6. 6. <ul><li>Division of Labour: under this principle, work could be organized/grouped into a set of specific, related tasks – which were repetitive in nature. Man could be trained to perform this set of tasks only, so that efficiency of task performance was maximized. </li></ul><ul><ul><li>When extended throughout the organization, this took the form of ‘Specialization’ - with the organization benefiting from the maximum use of specialist skills. Both economically and under supply-shortage conditions, this worked well. </li></ul></ul><ul><ul><li>Much of this was an extension of trade/craft skill-groups organization (guilds) which was the hallmark of pre-industrial ‘production’. </li></ul></ul><ul><ul><li>Till the end of the 30’s, these fundamentals were refined, polished(e.g. Organization structures) and extended ( e.g. work-measurements) in a relentless focus on efficiency . </li></ul></ul><ul><li>With WW II, a further need for reliability gave birth to the principles of sampling & inspection – statistical methods were introduced to regulate quality of output . </li></ul>
  7. 7. <ul><li>This brought to the forefront the philosophy and practice of Total Quality as the guiding force for manufacturing – later to spread into management of operations and enterprises: </li></ul><ul><ul><li>Central to this theme is the dominance of the Customer ; Customers were any person or person receiving goods and/or services – internal or external; </li></ul></ul><ul><ul><li>Quality was redefined as ‘ fitness for use ’ – elevated from the narrow confines of conformance to specifications; </li></ul></ul><ul><ul><li>Continuous improvement was the key to continuity and success against demands of customer and competition; importantly, everybody could contribute – quality is every- body’s business; </li></ul></ul><ul><ul><li>Particularly, for production, quality means best products at least cost – reduced waste of all resources, spawning a host of (linked) programs to conserve time, money & effort: </li></ul></ul><ul><ul><ul><li>Just – in – Time, SMED/OTED; </li></ul></ul></ul><ul><ul><ul><li>Lean manufacturing; </li></ul></ul></ul><ul><ul><ul><li>Q-circles/Kaizen/6-sigma; </li></ul></ul></ul><ul><ul><ul><li>5-S, TPM, DoE; </li></ul></ul></ul>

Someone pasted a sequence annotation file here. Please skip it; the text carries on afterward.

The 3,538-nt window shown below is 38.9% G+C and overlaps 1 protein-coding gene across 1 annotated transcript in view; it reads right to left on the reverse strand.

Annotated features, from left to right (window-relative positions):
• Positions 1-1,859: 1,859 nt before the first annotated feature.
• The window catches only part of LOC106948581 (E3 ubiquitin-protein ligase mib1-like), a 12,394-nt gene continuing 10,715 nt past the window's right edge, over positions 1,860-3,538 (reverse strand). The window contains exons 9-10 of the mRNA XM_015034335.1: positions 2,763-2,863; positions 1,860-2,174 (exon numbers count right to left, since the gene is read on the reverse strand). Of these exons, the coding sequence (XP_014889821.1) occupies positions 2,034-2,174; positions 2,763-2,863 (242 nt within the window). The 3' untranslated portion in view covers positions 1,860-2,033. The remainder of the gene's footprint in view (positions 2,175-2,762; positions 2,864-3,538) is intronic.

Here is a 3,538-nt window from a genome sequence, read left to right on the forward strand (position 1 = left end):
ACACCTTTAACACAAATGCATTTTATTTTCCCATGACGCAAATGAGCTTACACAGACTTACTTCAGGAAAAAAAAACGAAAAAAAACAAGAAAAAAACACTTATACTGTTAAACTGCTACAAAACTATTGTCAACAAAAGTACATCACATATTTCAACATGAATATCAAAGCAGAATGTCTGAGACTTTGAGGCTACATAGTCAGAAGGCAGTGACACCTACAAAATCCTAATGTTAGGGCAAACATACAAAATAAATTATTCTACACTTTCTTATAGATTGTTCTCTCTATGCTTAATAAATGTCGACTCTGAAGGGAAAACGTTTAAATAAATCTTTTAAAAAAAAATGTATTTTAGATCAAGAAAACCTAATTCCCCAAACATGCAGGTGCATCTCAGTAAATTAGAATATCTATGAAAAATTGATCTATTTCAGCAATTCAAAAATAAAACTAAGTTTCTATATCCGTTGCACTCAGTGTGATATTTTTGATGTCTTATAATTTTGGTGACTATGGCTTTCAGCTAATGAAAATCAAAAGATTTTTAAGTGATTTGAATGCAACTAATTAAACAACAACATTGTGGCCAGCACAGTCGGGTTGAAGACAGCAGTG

8. 8. History of Management Thoughts Traditional Viewpoint Behavioral Viewpoint Systems Viewpoint Contingency Viewpoint Quality Viewpoint 1890 1900 1910 1920 1930 1940 1950 1960 1970 1980 1990 2000
  9. 9. <ul><li>Administrative Management </li></ul><ul><li>Bureaucratic Management </li></ul><ul><li>Scientific Management </li></ul>Goals: Efficiency Consistency
  10. 10. Classical Management <ul><li>A set of Management Theories that focus on the increasing the efficiency of the organization as a whole. </li></ul>
  11. 11. Scientific Management <ul><li>A Management prospective that focuses on the rational Scientific Study of work situation to improve employee efficiency. </li></ul><ul><li>Contributors : </li></ul><ul><li>Frederick W. Taylor </li></ul><ul><li>Frank and Lillian Gilbreth </li></ul><ul><li>Henry Gantt </li></ul><ul><li>Harrington Emerson </li></ul>
  12. 12. Frederick W. Taylor (1856-1915) <ul><li>He is known as the father of the Scientific Management sought one best way to accomplish the work task most efficiently. </li></ul><ul><li>Time and motion study </li></ul><ul><ul><li>The examination of the physical movements and the time involved in completing task. </li></ul></ul><ul><ul><li>Wrote book </li></ul></ul><ul><ul><ul><li>Principles of Scientific Management </li></ul></ul></ul>
  13. 13. Frank and Lillian Gilbreth (1878-1972) <ul><li>Bothe were an early advocates of Scientific Management and a pioneer of Motion Study , but are perhaps best known as the father and central figure of Cheaper by the Dozen . </li></ul>